HARRISBURG -- After initially being denied its share of this year's new gas drilling impact fee, South Fayette will soon receive its $1,491.94 check.
The township, along with several others in Washington County that are challenging the state's new Marcellus Shale drilling law, were told in October they would not receive any money this year due to complaints against their local ordinances.
Officials with the Public Utility Commission formally ruled against South Fayette's drilling rules that same week, determining that its ordinance conflicts with state law.
But a Commonwealth Court judge ordered a halt to those ordinance reviews late last month, stating that a July ruling prevented any judgment on local drilling rules while court appeals continue.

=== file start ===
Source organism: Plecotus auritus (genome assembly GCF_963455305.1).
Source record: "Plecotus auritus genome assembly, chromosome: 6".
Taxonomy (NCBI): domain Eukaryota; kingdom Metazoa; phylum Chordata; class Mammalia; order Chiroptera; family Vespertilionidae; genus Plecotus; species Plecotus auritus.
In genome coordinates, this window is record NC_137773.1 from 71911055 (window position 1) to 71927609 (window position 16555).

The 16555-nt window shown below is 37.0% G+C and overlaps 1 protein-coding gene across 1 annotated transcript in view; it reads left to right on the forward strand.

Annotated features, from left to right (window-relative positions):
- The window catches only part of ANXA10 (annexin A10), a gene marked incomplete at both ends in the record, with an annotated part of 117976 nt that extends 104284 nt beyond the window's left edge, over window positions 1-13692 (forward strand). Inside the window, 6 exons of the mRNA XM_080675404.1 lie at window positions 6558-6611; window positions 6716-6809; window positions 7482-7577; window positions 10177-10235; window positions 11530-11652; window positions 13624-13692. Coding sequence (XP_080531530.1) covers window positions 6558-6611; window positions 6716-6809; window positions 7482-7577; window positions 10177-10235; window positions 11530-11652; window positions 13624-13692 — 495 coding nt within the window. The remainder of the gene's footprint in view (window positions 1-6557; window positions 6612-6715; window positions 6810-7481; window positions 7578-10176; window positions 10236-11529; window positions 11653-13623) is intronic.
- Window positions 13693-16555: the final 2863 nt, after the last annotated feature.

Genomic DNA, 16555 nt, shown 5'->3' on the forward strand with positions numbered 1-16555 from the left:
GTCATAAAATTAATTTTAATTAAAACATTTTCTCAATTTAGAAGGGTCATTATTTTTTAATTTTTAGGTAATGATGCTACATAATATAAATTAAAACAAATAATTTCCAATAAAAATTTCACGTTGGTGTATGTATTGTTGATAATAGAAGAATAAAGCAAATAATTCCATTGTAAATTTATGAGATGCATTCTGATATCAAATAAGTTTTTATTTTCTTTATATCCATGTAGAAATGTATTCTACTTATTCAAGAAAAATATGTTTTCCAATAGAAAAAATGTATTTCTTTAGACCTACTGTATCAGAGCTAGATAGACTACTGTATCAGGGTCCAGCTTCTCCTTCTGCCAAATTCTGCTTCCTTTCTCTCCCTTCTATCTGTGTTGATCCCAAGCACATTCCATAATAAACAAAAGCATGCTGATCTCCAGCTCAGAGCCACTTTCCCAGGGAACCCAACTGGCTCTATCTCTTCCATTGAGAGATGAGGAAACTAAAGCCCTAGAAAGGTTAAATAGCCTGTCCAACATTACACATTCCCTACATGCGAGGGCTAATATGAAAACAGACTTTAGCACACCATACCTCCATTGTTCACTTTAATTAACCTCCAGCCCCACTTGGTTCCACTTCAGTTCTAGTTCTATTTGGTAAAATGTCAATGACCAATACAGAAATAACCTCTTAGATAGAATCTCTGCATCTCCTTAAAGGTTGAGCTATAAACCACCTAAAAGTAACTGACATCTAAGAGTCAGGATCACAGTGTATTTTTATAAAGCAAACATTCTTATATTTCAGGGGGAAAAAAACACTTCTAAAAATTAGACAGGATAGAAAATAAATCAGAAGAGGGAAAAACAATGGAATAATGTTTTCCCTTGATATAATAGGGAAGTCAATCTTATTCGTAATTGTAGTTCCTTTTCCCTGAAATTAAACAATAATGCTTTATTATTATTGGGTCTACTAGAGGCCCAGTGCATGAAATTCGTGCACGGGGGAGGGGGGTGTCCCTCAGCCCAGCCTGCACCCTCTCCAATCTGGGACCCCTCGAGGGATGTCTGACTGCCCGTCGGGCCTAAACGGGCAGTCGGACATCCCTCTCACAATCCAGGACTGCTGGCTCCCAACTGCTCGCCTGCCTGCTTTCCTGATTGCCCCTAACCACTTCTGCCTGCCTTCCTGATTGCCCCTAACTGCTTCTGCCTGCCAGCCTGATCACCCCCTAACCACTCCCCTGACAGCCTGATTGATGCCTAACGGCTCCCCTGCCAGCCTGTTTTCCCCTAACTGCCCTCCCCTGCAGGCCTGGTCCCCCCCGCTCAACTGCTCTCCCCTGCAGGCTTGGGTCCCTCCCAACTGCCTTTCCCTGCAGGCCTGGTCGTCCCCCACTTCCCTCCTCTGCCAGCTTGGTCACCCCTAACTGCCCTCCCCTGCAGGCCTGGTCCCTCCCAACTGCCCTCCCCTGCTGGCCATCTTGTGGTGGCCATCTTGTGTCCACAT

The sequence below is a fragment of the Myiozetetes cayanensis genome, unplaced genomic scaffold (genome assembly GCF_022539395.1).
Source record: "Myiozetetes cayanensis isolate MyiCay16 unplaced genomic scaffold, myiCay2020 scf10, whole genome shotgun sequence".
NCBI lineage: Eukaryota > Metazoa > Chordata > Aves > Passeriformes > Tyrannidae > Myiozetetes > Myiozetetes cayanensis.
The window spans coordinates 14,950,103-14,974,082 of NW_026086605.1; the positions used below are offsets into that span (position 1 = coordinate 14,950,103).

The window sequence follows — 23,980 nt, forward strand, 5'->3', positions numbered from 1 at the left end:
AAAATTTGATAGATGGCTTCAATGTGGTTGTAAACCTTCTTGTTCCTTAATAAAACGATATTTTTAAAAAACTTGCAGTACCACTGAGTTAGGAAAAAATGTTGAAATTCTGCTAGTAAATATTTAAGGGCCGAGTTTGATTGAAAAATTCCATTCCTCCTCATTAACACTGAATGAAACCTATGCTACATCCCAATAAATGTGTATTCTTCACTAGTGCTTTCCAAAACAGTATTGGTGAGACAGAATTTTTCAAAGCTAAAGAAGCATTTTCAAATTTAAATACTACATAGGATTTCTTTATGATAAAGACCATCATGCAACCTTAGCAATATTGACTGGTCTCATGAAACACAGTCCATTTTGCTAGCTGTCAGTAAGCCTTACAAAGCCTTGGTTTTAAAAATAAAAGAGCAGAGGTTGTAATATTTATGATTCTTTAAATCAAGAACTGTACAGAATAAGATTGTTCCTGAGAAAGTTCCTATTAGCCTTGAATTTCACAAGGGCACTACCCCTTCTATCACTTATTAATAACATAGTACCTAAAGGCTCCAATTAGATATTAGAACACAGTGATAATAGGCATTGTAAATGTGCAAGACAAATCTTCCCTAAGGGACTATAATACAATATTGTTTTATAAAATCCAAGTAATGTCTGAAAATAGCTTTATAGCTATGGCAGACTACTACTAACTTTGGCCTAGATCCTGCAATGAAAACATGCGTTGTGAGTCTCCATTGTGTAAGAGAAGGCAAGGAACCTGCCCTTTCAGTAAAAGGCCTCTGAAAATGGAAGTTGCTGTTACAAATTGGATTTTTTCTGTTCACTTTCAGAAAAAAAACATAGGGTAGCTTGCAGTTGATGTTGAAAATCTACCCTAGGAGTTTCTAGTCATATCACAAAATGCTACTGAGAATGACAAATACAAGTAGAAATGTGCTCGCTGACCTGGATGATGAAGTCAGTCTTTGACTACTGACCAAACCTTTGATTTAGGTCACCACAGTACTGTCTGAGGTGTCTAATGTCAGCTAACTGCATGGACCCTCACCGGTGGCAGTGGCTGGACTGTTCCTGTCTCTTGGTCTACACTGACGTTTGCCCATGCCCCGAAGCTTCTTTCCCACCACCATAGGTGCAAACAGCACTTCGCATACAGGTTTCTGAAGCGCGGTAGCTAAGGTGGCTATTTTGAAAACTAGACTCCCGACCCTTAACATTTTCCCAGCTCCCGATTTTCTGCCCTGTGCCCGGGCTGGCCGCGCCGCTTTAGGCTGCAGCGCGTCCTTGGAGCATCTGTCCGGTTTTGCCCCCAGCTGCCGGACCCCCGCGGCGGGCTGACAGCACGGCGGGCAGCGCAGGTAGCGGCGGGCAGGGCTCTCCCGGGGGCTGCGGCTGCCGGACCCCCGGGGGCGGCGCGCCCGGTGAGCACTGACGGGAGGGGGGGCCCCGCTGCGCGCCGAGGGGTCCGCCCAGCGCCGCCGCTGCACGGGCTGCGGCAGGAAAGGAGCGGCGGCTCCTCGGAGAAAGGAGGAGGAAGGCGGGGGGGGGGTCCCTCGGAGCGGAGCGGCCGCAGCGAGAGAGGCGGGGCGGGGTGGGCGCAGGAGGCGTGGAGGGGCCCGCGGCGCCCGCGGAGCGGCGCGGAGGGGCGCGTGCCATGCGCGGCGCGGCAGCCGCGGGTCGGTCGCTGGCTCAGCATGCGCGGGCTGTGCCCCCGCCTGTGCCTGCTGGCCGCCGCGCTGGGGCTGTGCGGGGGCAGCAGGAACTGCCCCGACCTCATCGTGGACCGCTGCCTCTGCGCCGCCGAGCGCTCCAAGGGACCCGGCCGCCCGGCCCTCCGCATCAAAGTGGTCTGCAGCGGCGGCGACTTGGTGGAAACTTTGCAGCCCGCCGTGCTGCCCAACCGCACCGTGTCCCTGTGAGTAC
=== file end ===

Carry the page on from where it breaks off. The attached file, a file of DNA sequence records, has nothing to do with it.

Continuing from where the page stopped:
The state Supreme Court has not issued a ruling since its October hearing on the legal challenge to the state drilling law, known as Act 13.
In a letter sent last week, the PUC informed South Fayette that it is indeed eligible for impact fee funds, which are being sent to local governments.
Deron Gabriel, president of South Fayette's board of commissioners, says the letter wasn't a surprise given the latest court ruling.
He pointed to the township's 60 abandoned shallow wells as a top need for new revenues, saying officials plan to seek additional funds for capping those wells.
"We're hoping that we can begin to address this big problem," Mr. Gabriel said.
The Washington County townships of Cecil and Robinson also will be receiving their fees, which were initially withheld. Under revised figures released last week, Cecil is eligible for $245,000, and Robinson will collect about $225,000.state - marcellusshale - neigh_south
Harrisburg bureau chief Laura Olson: email@example.com or 1-717-787-4254.